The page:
How Auto Industry Towns Are Faring a Decade After Bailout

Let’s go back a decade to November 2008. That month, 759,000 jobs disappeared from the U.S. economy; by April 2009, Great Recession job losses had reached several million. The auto industry was tanking, with vehicle sales plummeting, assembly plants idled or operating on skeleton shifts and autoworker layoffs mounting across the Midwest.

On Nov. 19, 2008, the Big Three auto CEOs came to Congress asking for an industry bailout. GM and Chrysler were on the brink of insolvency. The CEOs warned, and prominent economists agreed, that if the two giant automakers went into bankruptcy and liquidation, it could endanger the entire supply chain and dealer-network that the rest of the auto industry-including Ford, as well as foreign transplants Nissan, Toyota, Honda, BMW and VW-depended on.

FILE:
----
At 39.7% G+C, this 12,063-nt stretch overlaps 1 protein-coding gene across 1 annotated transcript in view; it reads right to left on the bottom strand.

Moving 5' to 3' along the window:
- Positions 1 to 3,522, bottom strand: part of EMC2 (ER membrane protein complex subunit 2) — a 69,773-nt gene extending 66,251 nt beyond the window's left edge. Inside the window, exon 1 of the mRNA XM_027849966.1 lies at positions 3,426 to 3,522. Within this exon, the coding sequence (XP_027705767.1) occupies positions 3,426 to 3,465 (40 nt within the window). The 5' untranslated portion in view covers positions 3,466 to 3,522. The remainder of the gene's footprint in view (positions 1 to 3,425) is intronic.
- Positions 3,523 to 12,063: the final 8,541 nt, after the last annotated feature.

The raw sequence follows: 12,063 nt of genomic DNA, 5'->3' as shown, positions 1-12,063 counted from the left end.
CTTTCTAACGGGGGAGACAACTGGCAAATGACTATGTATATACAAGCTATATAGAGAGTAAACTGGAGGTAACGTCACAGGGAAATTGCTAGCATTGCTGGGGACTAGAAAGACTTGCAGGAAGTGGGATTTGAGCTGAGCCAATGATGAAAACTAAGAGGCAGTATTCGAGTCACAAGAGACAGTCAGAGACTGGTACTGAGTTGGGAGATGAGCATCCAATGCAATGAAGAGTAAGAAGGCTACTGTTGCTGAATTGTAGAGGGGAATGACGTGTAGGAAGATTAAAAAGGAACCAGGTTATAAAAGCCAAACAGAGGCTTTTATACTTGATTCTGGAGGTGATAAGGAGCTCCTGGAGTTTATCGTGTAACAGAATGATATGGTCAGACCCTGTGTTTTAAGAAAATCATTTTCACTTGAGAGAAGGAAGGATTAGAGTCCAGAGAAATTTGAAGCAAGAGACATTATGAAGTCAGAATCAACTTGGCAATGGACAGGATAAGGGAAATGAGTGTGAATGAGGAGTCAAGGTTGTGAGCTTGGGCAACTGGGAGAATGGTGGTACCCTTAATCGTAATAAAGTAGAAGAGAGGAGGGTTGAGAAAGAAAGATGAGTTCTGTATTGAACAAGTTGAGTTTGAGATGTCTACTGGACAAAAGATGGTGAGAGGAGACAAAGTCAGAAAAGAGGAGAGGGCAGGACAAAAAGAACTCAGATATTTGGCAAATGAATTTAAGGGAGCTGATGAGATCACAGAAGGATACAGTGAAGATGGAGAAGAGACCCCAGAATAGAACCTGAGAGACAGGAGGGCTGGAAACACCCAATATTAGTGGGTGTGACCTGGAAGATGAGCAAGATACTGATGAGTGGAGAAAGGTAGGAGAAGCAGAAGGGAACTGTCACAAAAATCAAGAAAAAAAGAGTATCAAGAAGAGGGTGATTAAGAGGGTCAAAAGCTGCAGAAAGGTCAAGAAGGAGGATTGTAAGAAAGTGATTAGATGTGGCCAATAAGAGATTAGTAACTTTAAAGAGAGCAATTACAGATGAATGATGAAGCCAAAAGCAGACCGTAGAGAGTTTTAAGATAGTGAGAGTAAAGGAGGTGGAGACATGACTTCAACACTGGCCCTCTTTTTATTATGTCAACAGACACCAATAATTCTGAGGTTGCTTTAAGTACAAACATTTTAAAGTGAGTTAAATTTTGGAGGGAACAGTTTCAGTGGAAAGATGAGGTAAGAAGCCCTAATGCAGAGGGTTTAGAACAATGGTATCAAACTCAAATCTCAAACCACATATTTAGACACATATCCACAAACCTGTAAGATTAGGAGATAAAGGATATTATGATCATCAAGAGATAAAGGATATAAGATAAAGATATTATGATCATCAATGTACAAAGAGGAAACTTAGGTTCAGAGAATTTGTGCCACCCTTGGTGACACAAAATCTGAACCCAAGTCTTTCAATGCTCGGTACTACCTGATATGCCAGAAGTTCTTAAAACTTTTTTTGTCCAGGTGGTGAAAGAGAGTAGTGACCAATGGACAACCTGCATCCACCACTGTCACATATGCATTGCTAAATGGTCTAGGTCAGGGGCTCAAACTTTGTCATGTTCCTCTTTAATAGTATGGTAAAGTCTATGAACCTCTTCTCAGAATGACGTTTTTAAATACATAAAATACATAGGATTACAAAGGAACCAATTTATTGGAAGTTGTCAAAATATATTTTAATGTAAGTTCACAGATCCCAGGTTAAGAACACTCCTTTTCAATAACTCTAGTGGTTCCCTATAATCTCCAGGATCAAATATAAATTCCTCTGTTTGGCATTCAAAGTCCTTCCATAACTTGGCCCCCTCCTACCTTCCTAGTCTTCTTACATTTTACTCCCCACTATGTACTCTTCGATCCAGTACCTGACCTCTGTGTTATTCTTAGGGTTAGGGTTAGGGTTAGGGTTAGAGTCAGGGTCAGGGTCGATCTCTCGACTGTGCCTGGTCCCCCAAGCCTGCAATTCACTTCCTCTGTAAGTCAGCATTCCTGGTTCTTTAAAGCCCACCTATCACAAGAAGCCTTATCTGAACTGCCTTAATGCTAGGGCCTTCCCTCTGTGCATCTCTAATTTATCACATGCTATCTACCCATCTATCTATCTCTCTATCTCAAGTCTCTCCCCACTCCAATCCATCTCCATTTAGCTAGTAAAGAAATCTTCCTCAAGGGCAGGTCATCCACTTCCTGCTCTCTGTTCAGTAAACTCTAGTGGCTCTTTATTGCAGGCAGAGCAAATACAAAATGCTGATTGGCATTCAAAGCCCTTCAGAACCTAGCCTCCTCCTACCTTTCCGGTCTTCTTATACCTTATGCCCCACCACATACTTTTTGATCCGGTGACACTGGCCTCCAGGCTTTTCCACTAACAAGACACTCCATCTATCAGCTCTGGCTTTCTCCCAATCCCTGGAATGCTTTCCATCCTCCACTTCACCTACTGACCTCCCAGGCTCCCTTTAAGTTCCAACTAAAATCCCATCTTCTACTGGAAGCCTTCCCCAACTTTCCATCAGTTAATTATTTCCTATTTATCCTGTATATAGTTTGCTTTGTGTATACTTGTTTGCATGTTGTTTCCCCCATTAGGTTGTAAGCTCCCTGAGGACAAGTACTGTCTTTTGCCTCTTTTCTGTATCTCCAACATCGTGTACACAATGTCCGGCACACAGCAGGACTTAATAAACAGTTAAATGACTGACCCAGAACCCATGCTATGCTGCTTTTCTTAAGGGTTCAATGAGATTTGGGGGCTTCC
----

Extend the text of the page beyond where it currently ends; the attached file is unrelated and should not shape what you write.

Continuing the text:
The government ultimately lent GM and Chrysler $80 billion through TARP, the Troubled Asset Relief Program, to get the automakers through bankruptcy and back in business. The U.S. Treasury ultimately recovered all but about $9 billion of that taxpayer money.

So, how’d the bailout turn out? Click to view the rest of this news item by Marketplace, which took a deep dive in the economies of Dayton & Toledo, Ohio, Kenosha, Wisoconsin, and Rockford Illinois.

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